Taking Your Baby’s Food Source to Work: What to Wear Edition

Way back in the dark ages in 2014, when I sent my publisher the manuscript for my survival guide to breastfeeding and working, the chapter on what to wear for pumping at work read something like this:

  1. If you have a short maternity leave (like most American women), be prepared to have enormous breasts and to look about 5 months pregnant when you go back to work. Plan accordingly.
  2. Don’t wear a regular dress that you’ll have to pull up around your neck to get access to your breasts in order to pump. No matter how private your lactation space is at work, I can promise you that you don’t want to be sitting on an office chair in your underwear.
  3. Do not wear low-cut tops and V-necks. Something that is “work appropriate” in the morning might quickly become risqué as a meeting or shift runs long and your breasts grow before your co-workers’ eyes.
  4. Invest in a good hands-free pumping bra like the Simple Wishes Supermom, the Snugabell PumpEase, the Dairy Fairy bra, or the Pump Strap.
  5. If you’re on a budget, you can make a lot of “regular” clothes work with pumping at work. Try cowl-neck tops, button-down shirts and dresses, and layered camisoles under other tops (the latter enables you to pull the top shirt up and the camisole down).
  6. Invest in a big shawl or wrap – you can use it in the workplace and on business trips to cover up when you’re not pumping in total privacy.

Points 1 through 6 still hold totally true, but it’s point 7 that has changed over time:

Pumping and nursing clothes are expensive and, by and large, not that attractive.

Yes, there are still some nursing and pumping clothes that are just plain odd-looking (for example, many have an extra shelf of fabric across the breasts that make them look decidedly not like a normal top). But the world moves pretty fast, and today there are many more stylish – and even affordable – options for pumping- and nursing-specific clothing than there were back in 2014. Let’s look at a few of them:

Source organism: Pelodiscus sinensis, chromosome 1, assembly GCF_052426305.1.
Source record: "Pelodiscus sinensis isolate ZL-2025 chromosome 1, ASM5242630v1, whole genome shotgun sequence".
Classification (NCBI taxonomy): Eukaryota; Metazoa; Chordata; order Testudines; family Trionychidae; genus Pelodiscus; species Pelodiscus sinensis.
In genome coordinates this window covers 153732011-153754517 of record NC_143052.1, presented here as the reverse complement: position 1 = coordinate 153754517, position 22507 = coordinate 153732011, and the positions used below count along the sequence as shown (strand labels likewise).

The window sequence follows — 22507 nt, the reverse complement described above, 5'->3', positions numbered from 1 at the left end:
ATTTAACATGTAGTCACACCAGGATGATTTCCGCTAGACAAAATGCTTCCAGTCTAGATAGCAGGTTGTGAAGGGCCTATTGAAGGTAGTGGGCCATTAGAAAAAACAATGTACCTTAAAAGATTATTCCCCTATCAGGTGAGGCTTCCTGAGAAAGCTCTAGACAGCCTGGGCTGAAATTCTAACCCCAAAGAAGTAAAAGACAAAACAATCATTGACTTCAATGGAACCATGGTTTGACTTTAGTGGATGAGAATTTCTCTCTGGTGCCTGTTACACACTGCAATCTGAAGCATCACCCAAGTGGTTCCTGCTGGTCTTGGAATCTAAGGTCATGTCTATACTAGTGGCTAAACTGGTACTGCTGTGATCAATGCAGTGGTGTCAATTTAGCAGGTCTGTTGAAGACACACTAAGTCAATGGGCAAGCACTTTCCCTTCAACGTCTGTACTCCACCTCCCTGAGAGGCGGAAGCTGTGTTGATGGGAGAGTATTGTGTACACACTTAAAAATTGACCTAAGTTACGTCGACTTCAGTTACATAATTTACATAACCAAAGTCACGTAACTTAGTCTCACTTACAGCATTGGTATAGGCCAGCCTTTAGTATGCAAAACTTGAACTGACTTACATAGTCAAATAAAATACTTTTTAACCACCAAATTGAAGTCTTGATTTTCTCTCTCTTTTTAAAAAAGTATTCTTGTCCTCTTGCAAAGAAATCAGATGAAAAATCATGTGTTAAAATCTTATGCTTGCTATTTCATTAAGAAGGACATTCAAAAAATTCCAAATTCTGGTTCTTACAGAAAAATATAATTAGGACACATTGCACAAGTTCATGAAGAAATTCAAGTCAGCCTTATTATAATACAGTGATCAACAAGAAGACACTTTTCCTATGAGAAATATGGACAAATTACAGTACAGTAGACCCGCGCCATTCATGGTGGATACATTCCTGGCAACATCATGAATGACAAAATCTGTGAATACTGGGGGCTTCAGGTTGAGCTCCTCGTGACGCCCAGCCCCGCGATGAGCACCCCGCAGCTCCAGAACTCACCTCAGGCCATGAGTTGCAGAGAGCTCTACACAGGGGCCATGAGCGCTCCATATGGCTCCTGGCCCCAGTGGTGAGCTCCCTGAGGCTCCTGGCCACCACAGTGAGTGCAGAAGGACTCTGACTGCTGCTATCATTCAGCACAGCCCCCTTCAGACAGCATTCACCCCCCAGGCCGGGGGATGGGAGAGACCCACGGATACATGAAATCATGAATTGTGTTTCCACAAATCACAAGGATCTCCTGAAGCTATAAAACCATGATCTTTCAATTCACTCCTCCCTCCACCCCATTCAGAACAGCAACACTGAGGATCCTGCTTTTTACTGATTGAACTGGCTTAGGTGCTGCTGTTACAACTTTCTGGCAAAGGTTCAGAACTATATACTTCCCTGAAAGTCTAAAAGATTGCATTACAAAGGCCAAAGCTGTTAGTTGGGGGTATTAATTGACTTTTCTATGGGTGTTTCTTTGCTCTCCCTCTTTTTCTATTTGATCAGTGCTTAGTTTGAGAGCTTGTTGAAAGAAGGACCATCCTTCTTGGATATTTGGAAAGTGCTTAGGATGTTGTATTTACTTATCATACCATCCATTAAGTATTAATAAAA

• Udderly Hot Mama makes basics that can be used long after you’ve moved on from breastfeeding. Check out this sleeveless top that would look great with a blazer and skirt or trousers.
  • Ripe Maternity makes a basic black dress that can be very versatile for work.
  • Nourish Collection launches in spring 2016, and their collection looks very promising.
  • Loyal Hana, while a bit more expensive, makes some super discreet, beautiful pieces for maternity and back-to-work.
  • Even discount retailers have gotten in the game – just check out H&M’s collection.

In the end, you’re going to figure out what works best for you, in your profession, on your budget. Keep in mind that your breasts and body will change over time: most women have a pretty prominent tummy for weeks or months after giving birth, and once your milk comes in, your breasts are likely to get significantly bigger.

Experiment with what’s in your closet while you’re still at home, so you get a sense of what it will be like to try to pump in those clothes. Talk to new, working mothers with kids a bit older than your baby; they may have work- and pumping-appropriate clothes that they can loan or sell to you. And cut yourself a break – you might end up making some compromises in your normally fashionable look, but remember that this is for a finite period of time, and for a very good cause.

Jessica Shortall is the author of Work. Pump. Repeat: The New Mom’s Guide to Breastfeeding and Going Back to Work (Abrams, 2015). She is also a vocal advocate for paid parental leave. You can find her on facebook, twitter, and Instagram.